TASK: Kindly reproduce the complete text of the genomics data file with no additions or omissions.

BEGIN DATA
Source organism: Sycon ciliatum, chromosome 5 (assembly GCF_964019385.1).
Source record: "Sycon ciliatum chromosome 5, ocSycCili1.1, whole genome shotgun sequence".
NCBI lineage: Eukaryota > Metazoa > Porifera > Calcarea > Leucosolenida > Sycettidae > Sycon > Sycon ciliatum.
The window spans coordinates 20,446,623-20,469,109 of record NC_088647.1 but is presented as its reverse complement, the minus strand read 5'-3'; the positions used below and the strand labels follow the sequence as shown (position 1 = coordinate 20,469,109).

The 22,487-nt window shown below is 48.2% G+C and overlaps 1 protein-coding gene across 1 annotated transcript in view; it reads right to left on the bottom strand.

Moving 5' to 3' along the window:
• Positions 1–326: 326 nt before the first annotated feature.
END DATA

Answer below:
Source organism: Sycon ciliatum, chromosome 5 (assembly GCF_964019385.1).
Source record: "Sycon ciliatum chromosome 5, ocSycCili1.1, whole genome shotgun sequence".
NCBI lineage: Eukaryota > Metazoa > Porifera > Calcarea > Leucosolenida > Sycettidae > Sycon > Sycon ciliatum.
The window spans coordinates 20,446,623-20,469,109 of record NC_088647.1 but is presented as its reverse complement, the minus strand read 5'-3'; the positions used below and the strand labels follow the sequence as shown (position 1 = coordinate 20,469,109).

The 22,487-nt window shown below is 48.2% G+C and overlaps 1 protein-coding gene across 1 annotated transcript in view; it reads right to left on the bottom strand.

Moving 5' to 3' along the window:
• Positions 1–326: 326 nt before the first annotated feature.